Of course, it may also be a new situation for the other child, so keep an eye and ear on how the conversation develops. If you can tell that the other child is uncomfortable, you can suggest to your child that “She might not want to talk about that right now. Did you ask her what her name is?” There is so much more to a person than what they are or are not able to do. Encourage your child to get to know the person, rather than just the situation.

When investigating something with children, I often turn to books for help. Literature is such a soft and powerful means of helping children learn about and relate to concepts that can be hard to teach. Letting a child explore a topic through a story with pictures and characters that are recognizable, but somewhat removed from their personal situation, often gives just enough space for processing without overwhelming.

I would like to share with you my larger collection of fantastic books about difference for young children, but I’m currently trying to figure out how computers work so I can get into the file that’s stuck in my old laptop.

In the mean time, here are a few of my very favourite and most memorable


The Legend of Ninja Cowboy Bear
by David Bruins

This is by far my favourite book about difference. The three characters – Ninja, Cowboy, and Bear – start comparing strengths and try to find out who is the best by competing against each other in different tasks. Everyone becomes confused because there is no clear winner. In each competition a different character had the upper hand, so they take time to think, each in their own different place of happiness and comfort, and come back together to decide that no one can be the best because everyone has their own talents.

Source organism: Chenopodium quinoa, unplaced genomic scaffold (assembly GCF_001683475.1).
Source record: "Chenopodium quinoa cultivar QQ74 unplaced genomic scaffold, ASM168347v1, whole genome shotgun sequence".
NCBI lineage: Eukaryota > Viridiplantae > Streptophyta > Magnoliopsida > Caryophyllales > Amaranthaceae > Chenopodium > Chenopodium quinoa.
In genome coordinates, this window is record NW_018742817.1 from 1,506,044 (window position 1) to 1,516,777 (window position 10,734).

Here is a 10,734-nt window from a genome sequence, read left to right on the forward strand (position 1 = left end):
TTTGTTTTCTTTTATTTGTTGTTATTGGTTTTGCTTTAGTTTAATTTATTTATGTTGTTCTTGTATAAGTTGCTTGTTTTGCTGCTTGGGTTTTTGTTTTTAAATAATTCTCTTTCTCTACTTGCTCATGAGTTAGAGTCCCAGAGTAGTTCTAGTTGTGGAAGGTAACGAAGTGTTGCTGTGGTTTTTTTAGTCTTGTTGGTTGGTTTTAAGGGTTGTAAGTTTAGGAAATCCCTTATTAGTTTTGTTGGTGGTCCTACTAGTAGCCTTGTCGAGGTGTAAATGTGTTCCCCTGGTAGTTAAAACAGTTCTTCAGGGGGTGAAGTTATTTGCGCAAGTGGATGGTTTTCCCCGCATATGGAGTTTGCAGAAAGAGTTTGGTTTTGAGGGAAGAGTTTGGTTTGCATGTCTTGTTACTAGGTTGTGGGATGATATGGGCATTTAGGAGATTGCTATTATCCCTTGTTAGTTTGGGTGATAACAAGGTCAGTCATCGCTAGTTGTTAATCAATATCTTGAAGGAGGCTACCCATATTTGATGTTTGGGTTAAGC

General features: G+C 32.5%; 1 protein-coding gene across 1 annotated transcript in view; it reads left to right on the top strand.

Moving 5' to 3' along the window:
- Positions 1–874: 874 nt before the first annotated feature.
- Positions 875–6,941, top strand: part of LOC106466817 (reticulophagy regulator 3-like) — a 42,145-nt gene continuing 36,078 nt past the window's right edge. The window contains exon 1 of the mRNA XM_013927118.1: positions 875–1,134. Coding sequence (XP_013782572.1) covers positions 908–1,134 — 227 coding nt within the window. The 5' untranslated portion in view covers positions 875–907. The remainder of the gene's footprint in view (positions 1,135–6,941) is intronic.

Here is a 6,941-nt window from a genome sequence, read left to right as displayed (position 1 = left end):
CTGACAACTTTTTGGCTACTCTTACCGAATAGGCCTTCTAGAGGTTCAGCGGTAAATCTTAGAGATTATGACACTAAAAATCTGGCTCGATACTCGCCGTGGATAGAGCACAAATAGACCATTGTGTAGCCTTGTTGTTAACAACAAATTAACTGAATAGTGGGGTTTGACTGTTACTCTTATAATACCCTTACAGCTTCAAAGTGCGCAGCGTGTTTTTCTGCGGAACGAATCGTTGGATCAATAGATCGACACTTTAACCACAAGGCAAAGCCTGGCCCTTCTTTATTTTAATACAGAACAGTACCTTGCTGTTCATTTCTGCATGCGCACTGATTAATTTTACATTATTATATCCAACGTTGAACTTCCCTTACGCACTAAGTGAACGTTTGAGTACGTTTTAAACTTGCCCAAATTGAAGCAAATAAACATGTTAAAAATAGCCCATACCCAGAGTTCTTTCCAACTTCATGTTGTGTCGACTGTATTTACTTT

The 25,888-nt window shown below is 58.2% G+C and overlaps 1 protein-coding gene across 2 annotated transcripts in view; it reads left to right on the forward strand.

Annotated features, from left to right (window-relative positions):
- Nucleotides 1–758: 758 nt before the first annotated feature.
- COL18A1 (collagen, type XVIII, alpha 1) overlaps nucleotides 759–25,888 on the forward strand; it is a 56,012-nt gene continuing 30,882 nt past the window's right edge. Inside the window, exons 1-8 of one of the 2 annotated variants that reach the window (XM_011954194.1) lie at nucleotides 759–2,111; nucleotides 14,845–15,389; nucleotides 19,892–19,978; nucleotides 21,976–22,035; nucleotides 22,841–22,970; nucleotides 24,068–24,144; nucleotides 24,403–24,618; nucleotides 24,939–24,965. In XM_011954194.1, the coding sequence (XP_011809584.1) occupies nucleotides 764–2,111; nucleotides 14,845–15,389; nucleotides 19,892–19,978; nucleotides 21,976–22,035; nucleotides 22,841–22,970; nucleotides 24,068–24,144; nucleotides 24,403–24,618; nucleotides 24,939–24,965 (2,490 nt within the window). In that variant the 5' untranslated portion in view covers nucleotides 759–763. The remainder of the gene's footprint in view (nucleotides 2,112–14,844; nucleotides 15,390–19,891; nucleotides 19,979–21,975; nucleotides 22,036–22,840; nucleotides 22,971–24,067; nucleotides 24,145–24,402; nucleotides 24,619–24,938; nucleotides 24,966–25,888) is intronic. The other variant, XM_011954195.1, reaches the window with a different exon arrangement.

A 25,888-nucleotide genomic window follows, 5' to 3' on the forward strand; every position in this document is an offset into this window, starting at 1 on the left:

The pictures are great, the language works wonderfully, and this book has always received a very eager welcome from my preschool classes. I’ve had a lot of success opening up conversations and considerations of difference, strength, skill, and competition through this book (especially with boys). I just love it!

I would recommend this for children 3 and up. You can buy it from Amazon here.


The Octonauts & the Only Lonely Monster
by Meomi

When I first started sharing this book with my class, I wasn’t aware of the Octonauts TV show. It’s actually likely that I would have bypassed this book if I had, and would have missed out on another fantastic children’s book on difference.

In this story, the Octonauts (a group of undersea explorers, I gather) meet a scary sea monster, who actually turns out to be friendly and sad that there is no one like him in the world. The Octonauts search the 7 seas, meet a lot of other creatures who speak different languages and live in various environments, and everyone learns about individuality and the value of friendship.